Influence of ventilation on ro-ro space fire development : A study using two-zone fire models in order to explore tendencies of how different ventilation parameters affects the fire development in a ro-ro space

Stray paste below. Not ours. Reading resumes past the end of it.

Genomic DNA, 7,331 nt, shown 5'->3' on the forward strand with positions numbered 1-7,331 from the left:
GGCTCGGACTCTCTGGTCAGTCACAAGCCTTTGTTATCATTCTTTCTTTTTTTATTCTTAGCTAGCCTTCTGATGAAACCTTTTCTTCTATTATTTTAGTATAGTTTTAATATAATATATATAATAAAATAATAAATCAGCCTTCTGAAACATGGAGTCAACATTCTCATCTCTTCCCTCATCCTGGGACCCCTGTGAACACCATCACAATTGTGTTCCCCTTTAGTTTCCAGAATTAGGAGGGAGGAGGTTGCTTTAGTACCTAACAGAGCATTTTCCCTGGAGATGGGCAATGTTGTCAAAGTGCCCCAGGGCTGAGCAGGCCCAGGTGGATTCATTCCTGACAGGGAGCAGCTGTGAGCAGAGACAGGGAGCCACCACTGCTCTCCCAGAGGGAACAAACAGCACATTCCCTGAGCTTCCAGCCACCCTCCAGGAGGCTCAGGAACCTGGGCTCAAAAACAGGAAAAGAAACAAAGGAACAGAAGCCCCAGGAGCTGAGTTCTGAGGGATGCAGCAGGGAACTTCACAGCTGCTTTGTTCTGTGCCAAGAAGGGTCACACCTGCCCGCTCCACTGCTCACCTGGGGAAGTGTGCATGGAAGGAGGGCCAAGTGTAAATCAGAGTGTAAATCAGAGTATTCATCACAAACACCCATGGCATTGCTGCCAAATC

Abstract: A ship to which vehicles and other loads can be rolled on and off is usually named ro-ro ship. A ro-ro ship consists of large corridor shaped space, normally extending to a considerable length or the entire length of the ship, which is usually loaded with various vehicles or stowage units. A ro-ro space can either be designed as an open space, closed space or a weather deck. There have been several fire incidents in ro-ro ship spaces and these fires occur with a relatively high frequency. A fire on a ro-ro ship is a very complex phenomenon. The fire development is hard to predict, and the fire tend to grow very quickly. One crucial parameter for the development of these fires is the ventilation, and the ventilation conditions may be totally different depending on the design of the ro-ro space. This study was conducted in co-operation with RISE, the department of Fire Research, and the research project RO5. RO5 aims to clarify how the ventilation in ro-ro spaces affects the development of a fire and to possibly establish conceptual solutions for fire protection measures for ro-ro spaces with different ventilation conditions. The aim of this study is to explore tendencies of how both natural and mechanical ventilation affects the fire development within a ro-ro space. The intention is to provide basic knowledge regarding this subject, so that further simulations and tests could be optimized. The long-term goal of this study is to reduce the consequences, the severity and the number of fires within ro-ro spaces. The first step in the project is to explore the usefulness of two-zone models and compare the applicability of such method to experimental data. This is crucial in order to assess the applicability of two-zone models, especially as the aim is to make a parametric study of the influence of ventilation of fire development inside ro-ro space. A literature study of previous incident investigations of fires in ro-ro spaces was performed to gain knowledge concerning possible fire scenarios, ship constructions, fire development, consequences etc. and to provide an insight into how the ventilation was used in the case of a fire. In 2002, the research project “Model Scale Fire Tests on a Vehicle Deck Aboard a Ship” was issued by SP Swedish National Testing and Research Institute (now RISE). The aim was to simulate possible fire scenarios on a vehicle deck and examine what parameters can affect the fire development. To study this, tests were performed in model scale 1:8. The model had the dimensions 11.425 m x 2.786 m x 0.625 m (length x width x height). It was concluded that the ventilation and air supply being crucial for the fire development in ro-ro space. Although fires in a closed ro-ro space can quickly become ventilation-controlled, the fire may initially grow to be very large. One part of this study was to simulate some of the tests in “Model Scale Fire Tests on a Vehicle Deck Aboard a Ship” in the same sized model (scale 1:8). This was done since no tests on a full-scale model could be found. The simulation programs used were CFAST and B-RISK. The results were used for comparison to see how the two-zone simulations cohere with the tests. This was considered necessary due to limitations of the simulation programs and to the simplifications of two-zone fire model. By the comparison it was possible to choose the most suitable simulation program of the two, to use for further simulations in the study. The most suitable program was CFAST. Another part of the study was to conduct a parameter study. Since the model used in the tests in 2002 corresponded to an eight times larger model, the model was upscaled using Froude scaling to the dimensions 91.4 m x 22.3 m x 5 m (length x width x height). This model (scale 1:1) was then used in the parameter study. In the model, steel was used as material of the walls, ceiling and floor in order to imitate a real ro-ro space. By the results of the parameter study using two-zone fire simulations in CFAST, it is concluded that increased natural ventilation results in larger fire development, as well as increased mechanical ventilation results in larger fire development. Due to the results, open ro-ro spaces are recommended to be avoided. The regulations and definitions addressing closed ro-ro spaces are suggested to be reviewed since a closed ro-ro space can have relatively large natural ventilation. If natural ventilation is nevertheless required, the simulations indicate that openings constructed as wide as possible and with as low sill- and soffit height as possible are preferable. Because of the large size of a ro-ro space, there is enough oxygen to sustain a large fire during a given period. The fire will produce inert gases in the burning process such as CO2. As the gases reaches down to the fire source, the fire will start to fade. The oxygen within the ro-ro space will get pushed away by the process. The phenomenon is called inerting/vitiation and may occur when there is a fire within a ro-ro space. Previous investigations show that, the mechanical ventilation has been used to extract smoke in order to improve visibility and locate the fire. This measure may however be risky since mechanical ventilation may increase the fire development. Also, the mechanical ventilation may not be designed to be used for this purpose. In order to locate the fire efficiently for final extinguishment new improved and safer tactical methods is suggested to be evaluated.
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